Lead plaintiff August Dekker

For the second time in two days, a U.S. District Court judge has ruled against a state law attacking gender affirming care for trans people.

Today (Wednesday, June 21) Judge Robert Hinkle struck down Florida’s anti-transgender health care rule that denied the state’s transgender Medicaid beneficiaries coverage for gender-affirming medical care, saying the prohibition of Medicaid coverage for gender dysphoria treatments is unlawful and unconstitutional.

Yesterday (Tuesday, June 20), U.S. District Judge James M. Moody Jr., judge for the United States District Court for the Eastern District of Arkansas, ruled that Arkansas’s ban on gender-affirming care for transgender youth violates the constitutional rights of trans youth, their parents and their medical providers.

Today’s ruling in Florida came in Dekker v. Weida, a federal lawsuit filed by Lambda Legal, Southern Legal Counsel, Florida Health Justice Project, the National Health Law Program, and Pillsbury Winthrop Shaw Pittman LLP.

Judge Hinkle ordered the Florida Agency for Health Care Administration to end enforcement of the discriminatory ban, which was promulgated last August. The ruling also nullified the section of Florida’s recently-enacted SB  254 that similarly banned state funding for Medicaid coverage of gender-affirming health care.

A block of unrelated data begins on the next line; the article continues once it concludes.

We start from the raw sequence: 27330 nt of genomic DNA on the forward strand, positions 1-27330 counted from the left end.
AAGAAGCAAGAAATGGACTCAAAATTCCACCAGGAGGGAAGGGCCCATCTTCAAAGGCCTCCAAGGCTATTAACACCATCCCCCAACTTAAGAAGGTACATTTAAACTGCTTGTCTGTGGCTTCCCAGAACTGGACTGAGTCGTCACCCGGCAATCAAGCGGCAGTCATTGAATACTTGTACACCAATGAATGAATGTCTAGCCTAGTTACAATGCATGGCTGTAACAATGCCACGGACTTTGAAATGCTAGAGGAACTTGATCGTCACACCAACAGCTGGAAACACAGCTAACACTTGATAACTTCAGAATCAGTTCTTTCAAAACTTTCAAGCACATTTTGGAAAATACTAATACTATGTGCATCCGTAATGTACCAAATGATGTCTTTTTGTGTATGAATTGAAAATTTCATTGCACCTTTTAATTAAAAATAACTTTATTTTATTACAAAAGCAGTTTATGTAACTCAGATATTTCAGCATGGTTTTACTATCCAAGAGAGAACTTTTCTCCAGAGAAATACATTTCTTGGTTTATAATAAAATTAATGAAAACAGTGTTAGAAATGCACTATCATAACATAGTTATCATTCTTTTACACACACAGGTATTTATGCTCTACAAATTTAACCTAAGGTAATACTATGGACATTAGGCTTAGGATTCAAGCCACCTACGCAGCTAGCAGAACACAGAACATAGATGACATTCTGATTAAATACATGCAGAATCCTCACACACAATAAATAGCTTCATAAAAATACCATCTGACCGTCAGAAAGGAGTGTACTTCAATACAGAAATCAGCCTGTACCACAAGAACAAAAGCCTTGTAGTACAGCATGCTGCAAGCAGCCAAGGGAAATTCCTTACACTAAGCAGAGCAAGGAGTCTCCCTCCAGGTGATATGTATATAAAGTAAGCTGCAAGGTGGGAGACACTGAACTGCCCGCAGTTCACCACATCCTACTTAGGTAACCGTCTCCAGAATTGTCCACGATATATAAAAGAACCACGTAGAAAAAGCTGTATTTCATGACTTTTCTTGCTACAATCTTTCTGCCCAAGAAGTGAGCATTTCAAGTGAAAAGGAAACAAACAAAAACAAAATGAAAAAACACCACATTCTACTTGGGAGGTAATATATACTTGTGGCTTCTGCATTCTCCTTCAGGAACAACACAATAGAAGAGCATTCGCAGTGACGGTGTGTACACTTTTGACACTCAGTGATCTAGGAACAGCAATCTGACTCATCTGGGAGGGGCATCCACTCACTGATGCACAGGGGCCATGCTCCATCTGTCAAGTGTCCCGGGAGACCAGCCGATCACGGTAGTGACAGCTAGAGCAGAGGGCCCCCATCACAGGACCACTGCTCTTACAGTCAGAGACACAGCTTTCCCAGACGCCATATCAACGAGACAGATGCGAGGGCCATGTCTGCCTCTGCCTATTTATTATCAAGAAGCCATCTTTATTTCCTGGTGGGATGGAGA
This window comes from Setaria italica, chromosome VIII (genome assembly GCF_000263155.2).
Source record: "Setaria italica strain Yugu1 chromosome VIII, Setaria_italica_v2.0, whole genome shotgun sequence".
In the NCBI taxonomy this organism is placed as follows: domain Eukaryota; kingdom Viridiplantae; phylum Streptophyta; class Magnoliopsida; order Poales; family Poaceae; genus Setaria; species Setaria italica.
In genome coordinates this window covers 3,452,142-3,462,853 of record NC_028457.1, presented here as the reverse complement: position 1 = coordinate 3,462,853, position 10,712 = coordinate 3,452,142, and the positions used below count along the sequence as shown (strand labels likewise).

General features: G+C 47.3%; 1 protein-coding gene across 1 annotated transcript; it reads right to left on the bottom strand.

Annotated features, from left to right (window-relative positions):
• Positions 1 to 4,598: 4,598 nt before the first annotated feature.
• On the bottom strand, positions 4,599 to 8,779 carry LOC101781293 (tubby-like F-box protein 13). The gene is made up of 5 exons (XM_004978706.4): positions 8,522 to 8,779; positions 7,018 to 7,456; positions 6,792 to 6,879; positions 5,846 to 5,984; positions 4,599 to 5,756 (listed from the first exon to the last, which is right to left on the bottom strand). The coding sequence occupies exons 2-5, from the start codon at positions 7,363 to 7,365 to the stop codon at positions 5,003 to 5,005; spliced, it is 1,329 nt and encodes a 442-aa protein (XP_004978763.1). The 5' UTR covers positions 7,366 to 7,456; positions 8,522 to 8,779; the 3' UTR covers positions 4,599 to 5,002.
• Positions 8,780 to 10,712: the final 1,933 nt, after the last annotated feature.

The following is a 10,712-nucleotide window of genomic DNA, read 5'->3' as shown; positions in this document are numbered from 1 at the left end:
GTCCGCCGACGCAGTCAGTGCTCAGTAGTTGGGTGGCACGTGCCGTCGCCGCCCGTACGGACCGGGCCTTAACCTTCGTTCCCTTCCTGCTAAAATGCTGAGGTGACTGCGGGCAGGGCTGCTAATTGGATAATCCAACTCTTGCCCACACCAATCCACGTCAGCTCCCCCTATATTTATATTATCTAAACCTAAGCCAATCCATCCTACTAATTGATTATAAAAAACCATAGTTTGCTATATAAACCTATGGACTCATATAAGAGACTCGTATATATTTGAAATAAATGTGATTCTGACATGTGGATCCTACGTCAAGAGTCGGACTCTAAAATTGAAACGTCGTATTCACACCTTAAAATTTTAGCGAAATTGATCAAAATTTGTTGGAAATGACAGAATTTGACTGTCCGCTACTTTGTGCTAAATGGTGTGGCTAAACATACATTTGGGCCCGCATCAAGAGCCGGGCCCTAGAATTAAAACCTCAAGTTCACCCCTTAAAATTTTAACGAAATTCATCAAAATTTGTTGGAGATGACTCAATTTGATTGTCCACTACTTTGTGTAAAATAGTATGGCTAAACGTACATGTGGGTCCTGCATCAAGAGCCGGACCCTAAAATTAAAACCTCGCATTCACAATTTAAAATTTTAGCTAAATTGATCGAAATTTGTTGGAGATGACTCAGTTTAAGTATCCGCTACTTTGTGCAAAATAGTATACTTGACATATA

Plaintiff August Dekker, a 29-year-old trans man from Hernando County, Fla., said, “I am extremely relieved and pleased with this decision so I don’t have to worry about whether I will be able to get the medical care I need.

“Florida’s policy effectively denied me the treatment my doctors recommended, because as a low-income Floridian with disabilities, I rely on Medicaid to afford my health care,” Dekker noted. “I am also happy for other transgender Floridians that get care through Medicaid, as now access to that lifesaving, critical care can continue.”

A press release from Lambda Legal explained that today’s ruling comes after the same judge relied in large part on the trial record developed in Dekker to temporarily halt enforcement of the Florida Board of Medicine’s ban on gender-affirming health care and related aspects of SB 254 in Doe. v. Ladapo, the lawsuit filed by Southern Legal Counsel, GLBTQ Legal Advocates & Defenders, the National Center for Lesbian Rights, and Human Rights Campaign.

Omar Gonzalez-Pagan, counsel and health care strategist at Lambda Legal, said, “Gender-affirming medical care is evidence-based care. In court, what matters are the facts and the law, not fearmongering and heated rhetoric. Over a two-week trial, the court heard from our clients, who have benefited from gender-affirming medical care, and from a contingent of medical and scientific experts from various disciplines. Through overwhelming evidence, we demonstrated that gender-affirming care is not experimental but rather essential, safe, and effective medical care.”